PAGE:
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tv   To the point  Deutsche Welle  November 15, 2019 12:30pm-1:01pm CET

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you know what kind of course is. the 77 percent talk about the issues come up. from the point of flash from. the rooftop this is where. the 77 percent. this weekend on t.w. . we're currently witnessing often violent protests in countless countries across the world people are talking about a new global political awakening bunch walks of the protesters have in common and well will the angry uprisings mean. outrage over corrupt regimes are yearning not to be shown times economically or politically people want justice and they want freedom it made only be minor grievances the trigger
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a movement but the impact can be huge and it might even change your own world so all question is protests across the globe talking about a revolution. thanks very much indeed for joining us here on to the point and here with me in the studio today. from lebanon who says we are witnessing a global youth rebellion not seen since 968 and people in the middle east a finally breaking the fear guardian also with us is rick not from the washington post who argues that protesters share their frustrations with political systems that don't work in their favor but the solutions to their concerns often differ vastly on the warm welcome. to so young
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a screen research associates at the institute for process and social movement studies here in berlin who believes that the global protest underlined the level of frustration among younger generations about the failure of elites to come up with answers to the problems of our telling me thank you all 3 for being here today once again we're going to begin with raghida and you know we can make a list of countries that are taking part in these uprisings these protests you know hong kong well i've been on catalonia chile for example iraq for example i could go on with an endless almost a list there are a lot of people who think that these movements and these protests have something in common that they overlap that. they have something in common let's stick with that do you agree. well they do have something in common actually more than one thing maybe firstly it's led by young people and it's leaderless i mean in all those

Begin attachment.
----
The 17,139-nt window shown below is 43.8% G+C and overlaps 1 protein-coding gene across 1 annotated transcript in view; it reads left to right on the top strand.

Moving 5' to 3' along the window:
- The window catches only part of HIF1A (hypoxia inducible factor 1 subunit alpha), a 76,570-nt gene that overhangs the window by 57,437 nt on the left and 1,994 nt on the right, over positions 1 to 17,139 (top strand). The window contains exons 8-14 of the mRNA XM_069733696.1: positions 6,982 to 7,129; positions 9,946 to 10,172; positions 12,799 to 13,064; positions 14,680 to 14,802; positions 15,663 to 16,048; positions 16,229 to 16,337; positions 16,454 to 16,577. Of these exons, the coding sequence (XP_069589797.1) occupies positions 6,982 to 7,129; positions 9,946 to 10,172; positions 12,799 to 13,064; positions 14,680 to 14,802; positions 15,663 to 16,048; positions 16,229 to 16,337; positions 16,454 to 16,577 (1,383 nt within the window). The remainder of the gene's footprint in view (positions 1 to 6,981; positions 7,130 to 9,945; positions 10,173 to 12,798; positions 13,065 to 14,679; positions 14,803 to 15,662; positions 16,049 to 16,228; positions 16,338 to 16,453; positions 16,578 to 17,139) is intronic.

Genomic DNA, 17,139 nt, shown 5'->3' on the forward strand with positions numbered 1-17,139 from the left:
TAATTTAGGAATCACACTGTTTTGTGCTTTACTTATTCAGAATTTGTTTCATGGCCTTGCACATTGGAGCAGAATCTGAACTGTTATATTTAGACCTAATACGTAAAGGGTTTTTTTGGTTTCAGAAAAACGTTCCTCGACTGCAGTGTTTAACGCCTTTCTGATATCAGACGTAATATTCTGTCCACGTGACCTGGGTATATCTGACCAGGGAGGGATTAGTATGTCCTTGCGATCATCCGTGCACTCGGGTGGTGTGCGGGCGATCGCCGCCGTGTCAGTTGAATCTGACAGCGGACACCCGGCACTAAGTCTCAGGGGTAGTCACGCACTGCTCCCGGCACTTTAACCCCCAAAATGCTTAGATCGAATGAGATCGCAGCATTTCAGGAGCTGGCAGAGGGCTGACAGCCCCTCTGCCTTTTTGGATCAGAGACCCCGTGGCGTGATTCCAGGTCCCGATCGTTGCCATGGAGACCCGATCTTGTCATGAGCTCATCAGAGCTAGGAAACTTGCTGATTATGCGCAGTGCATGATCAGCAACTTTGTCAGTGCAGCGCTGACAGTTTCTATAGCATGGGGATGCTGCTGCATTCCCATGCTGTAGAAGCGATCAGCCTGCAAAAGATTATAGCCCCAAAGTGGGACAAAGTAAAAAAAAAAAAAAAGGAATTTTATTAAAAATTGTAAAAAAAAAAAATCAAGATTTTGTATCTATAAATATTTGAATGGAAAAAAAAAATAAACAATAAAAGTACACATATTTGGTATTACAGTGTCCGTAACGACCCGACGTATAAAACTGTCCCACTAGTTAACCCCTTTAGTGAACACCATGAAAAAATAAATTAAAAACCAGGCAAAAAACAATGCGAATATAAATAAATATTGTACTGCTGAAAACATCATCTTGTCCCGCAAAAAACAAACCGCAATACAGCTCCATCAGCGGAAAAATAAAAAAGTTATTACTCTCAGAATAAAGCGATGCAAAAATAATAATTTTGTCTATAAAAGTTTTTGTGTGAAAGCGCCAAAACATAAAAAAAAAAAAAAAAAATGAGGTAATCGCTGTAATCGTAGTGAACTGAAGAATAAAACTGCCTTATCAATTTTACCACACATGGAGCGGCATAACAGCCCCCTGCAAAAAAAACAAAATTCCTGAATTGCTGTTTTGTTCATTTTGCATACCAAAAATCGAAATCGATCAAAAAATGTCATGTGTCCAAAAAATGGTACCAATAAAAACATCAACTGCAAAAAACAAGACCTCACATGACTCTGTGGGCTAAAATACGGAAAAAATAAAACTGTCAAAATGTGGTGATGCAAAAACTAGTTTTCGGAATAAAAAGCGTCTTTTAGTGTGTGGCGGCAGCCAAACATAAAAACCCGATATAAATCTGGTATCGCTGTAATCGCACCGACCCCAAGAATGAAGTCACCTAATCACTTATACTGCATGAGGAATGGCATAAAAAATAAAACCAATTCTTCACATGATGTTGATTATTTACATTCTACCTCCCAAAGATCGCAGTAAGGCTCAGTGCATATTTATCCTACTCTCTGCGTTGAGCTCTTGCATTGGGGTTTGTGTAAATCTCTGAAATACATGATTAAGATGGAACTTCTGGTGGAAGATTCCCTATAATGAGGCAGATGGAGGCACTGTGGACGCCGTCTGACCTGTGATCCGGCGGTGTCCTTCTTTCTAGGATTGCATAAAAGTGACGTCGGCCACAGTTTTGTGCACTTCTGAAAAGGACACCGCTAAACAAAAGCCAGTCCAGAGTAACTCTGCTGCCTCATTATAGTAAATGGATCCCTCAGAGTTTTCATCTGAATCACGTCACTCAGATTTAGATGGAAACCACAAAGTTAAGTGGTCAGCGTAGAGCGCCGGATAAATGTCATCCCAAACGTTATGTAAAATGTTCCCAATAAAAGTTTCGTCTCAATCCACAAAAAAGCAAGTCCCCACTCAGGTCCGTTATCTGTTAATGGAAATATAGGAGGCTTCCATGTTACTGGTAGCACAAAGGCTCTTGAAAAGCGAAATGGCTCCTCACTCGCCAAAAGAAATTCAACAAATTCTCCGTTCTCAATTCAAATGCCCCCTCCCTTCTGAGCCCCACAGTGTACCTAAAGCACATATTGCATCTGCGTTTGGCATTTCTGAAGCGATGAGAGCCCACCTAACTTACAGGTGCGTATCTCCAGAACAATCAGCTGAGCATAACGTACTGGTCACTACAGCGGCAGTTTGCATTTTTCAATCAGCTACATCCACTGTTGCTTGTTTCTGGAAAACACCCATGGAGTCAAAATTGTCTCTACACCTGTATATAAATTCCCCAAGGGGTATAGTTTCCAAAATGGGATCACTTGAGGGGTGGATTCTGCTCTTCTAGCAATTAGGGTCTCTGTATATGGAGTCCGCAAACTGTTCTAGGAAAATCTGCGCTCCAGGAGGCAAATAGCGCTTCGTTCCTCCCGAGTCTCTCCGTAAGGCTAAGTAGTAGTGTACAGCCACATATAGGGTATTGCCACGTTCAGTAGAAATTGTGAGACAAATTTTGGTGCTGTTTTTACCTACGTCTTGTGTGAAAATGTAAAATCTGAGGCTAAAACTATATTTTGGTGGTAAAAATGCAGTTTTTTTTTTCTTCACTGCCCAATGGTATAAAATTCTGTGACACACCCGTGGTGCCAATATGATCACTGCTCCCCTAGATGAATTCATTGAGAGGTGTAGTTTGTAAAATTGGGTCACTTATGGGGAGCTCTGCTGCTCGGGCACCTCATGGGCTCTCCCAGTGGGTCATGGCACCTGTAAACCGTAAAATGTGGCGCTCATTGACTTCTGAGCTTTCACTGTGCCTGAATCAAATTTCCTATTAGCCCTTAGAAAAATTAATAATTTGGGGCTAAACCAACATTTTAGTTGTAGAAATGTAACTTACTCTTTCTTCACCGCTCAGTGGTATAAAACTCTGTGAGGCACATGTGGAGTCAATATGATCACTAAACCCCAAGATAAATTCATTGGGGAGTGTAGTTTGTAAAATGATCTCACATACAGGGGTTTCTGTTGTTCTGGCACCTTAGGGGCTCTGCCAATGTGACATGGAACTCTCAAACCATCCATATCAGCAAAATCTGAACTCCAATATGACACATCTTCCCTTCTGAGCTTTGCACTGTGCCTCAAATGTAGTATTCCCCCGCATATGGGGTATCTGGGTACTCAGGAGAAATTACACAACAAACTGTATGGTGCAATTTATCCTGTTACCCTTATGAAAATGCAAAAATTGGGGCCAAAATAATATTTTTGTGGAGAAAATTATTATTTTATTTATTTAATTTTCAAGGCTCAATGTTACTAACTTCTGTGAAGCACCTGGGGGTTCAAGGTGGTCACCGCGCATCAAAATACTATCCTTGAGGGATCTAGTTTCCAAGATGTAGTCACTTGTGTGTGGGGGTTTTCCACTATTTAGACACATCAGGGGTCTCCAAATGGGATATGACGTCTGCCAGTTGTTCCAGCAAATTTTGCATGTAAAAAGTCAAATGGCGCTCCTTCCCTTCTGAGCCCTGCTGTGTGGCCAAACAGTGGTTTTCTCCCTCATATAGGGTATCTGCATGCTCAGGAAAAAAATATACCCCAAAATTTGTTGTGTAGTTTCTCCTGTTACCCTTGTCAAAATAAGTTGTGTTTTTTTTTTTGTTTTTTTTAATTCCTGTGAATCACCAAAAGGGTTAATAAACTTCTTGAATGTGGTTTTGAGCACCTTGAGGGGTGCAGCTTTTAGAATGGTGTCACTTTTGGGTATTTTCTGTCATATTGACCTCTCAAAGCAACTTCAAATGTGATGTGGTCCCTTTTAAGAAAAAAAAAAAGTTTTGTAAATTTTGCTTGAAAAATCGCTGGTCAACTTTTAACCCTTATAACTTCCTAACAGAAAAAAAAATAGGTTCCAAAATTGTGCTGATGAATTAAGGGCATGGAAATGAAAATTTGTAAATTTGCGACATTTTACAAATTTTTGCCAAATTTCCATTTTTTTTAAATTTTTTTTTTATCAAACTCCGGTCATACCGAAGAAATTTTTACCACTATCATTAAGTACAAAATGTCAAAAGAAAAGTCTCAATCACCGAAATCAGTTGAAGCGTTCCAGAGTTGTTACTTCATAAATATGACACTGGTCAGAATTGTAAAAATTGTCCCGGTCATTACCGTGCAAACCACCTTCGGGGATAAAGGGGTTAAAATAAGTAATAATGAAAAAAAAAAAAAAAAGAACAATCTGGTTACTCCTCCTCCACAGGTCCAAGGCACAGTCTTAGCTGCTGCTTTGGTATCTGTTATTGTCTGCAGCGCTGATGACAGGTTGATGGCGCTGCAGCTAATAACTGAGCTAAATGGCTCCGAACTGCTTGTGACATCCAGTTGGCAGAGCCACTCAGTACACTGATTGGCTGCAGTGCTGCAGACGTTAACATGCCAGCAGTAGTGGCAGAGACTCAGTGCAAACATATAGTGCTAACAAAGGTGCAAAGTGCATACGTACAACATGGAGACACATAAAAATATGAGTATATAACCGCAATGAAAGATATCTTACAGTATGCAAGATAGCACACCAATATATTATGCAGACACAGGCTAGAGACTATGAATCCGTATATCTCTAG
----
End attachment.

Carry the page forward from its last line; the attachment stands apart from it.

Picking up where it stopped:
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places we have now or most of those places we have not seen protests led by leaders or led by people who are telling those young people to demonstrate to go on the streets and to demand each one maybe are demanding different things but they're all on the streets and be wanting the political elite to listen to their demands but hear that all young they all want better future for themselves and they're not following any leader of the unrest is spreading in the arab world to reminiscent of the arab spring nearly a decade ago to what extent do you see this as something new and different possibly something even more potent well i would say it's very different from what happened in the what was called the arab spring because if we look at what's happening in iraq and lebanon now for example people for the 1st time are going out on the street not for support of the political leaders but actually against them i mean we see. the people who used in lebanon who used to go on the streets in support of